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Canadian Prime Minister Stephen Harper, right, and Ontario Premier Dalton McGuinty answer questions at a news conference in Toronto June 1, 2009. (FRED THORNHILL/REUTERS)
Canadian Prime Minister Stephen Harper, right, and Ontario Premier Dalton McGuinty answer questions at a news conference in Toronto June 1, 2009. (FRED THORNHILL/REUTERS)

When McGuinty’s gone, Harper will be the last first minister standing Add to ...

A political generation has passed. In early 2006, when Prime Minister Stephen Harper took office, 10 men ran Canada’s provincial governments.

Early next year, when Dalton McGuinty’s successor assumes the office of Ontario Premier, all of those leaders will be different – save for Mr. Harper.

Mr. McGuinty was the last of a group of premiers who had won multiple elections and served for nine years or more. Unless Mr. Harper bows out early, that’s the minimum he’ll have been in office when he faces the polls again in 2015.

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Mr. McGuinty announced his resignation as the leader of the Ontario Liberal party on Monday evening. He first won election in 2003, followed by a majority re-election in 2007 and a minority in 2011. In recent months, Mr. McGuinty and his party have been caught up in controversy over how and why they cancelled plans to build two power plants before the 2011 campaign.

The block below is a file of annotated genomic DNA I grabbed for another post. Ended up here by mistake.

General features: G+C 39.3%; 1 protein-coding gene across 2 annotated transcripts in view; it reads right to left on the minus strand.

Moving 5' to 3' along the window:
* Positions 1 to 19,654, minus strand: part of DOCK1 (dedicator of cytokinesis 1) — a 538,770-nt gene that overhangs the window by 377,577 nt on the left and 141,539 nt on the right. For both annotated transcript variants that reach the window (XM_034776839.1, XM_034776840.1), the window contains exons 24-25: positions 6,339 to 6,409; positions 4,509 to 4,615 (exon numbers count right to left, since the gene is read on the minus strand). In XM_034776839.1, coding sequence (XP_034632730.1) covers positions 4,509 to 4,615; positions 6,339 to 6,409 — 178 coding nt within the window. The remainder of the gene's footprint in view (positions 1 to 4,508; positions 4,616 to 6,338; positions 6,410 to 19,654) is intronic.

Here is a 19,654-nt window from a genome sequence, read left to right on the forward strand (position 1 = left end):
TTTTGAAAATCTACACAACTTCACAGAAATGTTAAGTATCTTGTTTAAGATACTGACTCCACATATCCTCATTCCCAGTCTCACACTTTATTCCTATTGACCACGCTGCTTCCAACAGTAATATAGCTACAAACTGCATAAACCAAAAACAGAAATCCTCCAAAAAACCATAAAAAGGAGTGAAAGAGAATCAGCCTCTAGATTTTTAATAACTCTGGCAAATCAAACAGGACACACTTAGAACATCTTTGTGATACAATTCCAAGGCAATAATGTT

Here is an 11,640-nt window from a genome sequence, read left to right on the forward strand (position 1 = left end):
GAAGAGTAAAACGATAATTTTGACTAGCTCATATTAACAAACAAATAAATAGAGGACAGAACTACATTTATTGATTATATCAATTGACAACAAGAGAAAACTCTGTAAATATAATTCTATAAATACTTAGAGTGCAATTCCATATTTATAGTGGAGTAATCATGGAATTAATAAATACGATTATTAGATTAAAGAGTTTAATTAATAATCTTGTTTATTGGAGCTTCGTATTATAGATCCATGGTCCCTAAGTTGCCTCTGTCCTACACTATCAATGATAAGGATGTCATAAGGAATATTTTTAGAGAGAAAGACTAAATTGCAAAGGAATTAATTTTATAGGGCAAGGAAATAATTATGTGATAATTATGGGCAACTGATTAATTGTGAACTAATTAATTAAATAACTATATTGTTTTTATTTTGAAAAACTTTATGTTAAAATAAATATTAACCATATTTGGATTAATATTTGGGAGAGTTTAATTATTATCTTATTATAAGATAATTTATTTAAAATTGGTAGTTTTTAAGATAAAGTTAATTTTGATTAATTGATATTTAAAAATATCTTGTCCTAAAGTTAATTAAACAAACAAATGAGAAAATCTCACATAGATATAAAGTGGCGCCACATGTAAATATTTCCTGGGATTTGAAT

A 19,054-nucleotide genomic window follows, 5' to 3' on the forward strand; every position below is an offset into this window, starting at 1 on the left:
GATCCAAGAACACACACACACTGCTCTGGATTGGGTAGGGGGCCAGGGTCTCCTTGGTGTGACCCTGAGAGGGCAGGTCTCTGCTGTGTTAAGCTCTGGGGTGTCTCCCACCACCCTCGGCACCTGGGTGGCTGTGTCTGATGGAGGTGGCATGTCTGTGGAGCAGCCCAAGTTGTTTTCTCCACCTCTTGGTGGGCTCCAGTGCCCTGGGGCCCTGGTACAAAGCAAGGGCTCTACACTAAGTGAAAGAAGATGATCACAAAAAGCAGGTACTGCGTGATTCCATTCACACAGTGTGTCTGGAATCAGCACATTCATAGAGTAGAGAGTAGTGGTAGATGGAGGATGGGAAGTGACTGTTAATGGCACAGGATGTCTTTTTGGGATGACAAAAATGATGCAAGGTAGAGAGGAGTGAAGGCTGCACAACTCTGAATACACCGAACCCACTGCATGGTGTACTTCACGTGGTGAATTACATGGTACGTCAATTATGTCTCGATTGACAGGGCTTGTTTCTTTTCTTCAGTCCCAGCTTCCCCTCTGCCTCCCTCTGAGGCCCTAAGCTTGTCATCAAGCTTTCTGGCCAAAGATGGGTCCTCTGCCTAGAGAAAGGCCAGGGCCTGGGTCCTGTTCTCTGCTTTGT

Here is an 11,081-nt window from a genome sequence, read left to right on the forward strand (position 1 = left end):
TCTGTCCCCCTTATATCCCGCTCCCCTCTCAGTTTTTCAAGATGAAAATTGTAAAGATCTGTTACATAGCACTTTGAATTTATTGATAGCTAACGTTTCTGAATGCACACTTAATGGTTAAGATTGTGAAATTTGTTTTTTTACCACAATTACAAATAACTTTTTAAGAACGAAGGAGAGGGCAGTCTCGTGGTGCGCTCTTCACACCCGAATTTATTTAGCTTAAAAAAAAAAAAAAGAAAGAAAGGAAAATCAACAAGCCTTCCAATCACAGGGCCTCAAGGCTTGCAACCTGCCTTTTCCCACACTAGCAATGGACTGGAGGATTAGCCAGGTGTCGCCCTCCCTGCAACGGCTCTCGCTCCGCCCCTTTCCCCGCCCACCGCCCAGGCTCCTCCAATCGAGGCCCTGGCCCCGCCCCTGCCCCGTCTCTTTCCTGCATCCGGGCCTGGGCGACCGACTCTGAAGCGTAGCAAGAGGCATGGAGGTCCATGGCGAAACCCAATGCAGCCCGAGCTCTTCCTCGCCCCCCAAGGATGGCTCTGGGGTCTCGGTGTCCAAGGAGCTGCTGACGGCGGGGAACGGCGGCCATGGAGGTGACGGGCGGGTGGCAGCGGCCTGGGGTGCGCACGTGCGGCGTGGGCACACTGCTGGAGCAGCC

That 2006 class of premiers also includes Gordon Campbell, the B.C. Liberal premier, who served from 2001 to 2011. He won three majority mandates, but resigned halfway through his third term after his popularity plummeted during a campaign to reverse the province’s newly harmonized sales tax. He was replaced as party leader and premier by Christy Clark. Mr. Campbell now serves as the High Commissioner to the United Kingdom.

2006 was the last year in office for Ralph Klein, Alberta’s premier for 14 years. The former Calgary mayor has been replaced twice as Progressive Conservative leader and premier: first by Ed Stelmach and then by Alison Redford. Mr. Klein retired from politics after stepping down.

Gary Doer, now the ambassador to the United States, was Manitoba premier from 1999 to 2009. He was replaced by Greg Selinger as NDP leader.

Pat Binns was a Progressive Conservative premier of Prince Edward Island from 1996 until he lost re-election in 2007. He then served as Canada’s ambassador to Ireland.

Jean Charest, leader of the Quebec Liberals and one-time leader of the federal Progressive Conservatives, was Quebec premier from 2003 until losing an election in September.

That’s six of 10 premiers active in early 2006 who served for nine years or more. Some of the others also had a long run.

Former Newfoundland and Labrador premier Danny Williams served from 2003 to 2010 and, when he resigned, still enjoyed extremely positive approval ratings. He was replaced by Kathy Dunderdale, who won election herself last year. New Brunswick’s ex-premier Bernard Lord, in office for as long as Mr. Williams, lost re-election in 2006 to a Liberal who in turn lost in 2010.

The other provinces have had more turnover since Mr. Harper was first voted in. New Democrat Lorne Calvert was premier of Saskatchewan from 2001 until he lost re-election in 2007, and Nova Scotia’s Rodney MacDonald only had a single three-year term that started in 2006.

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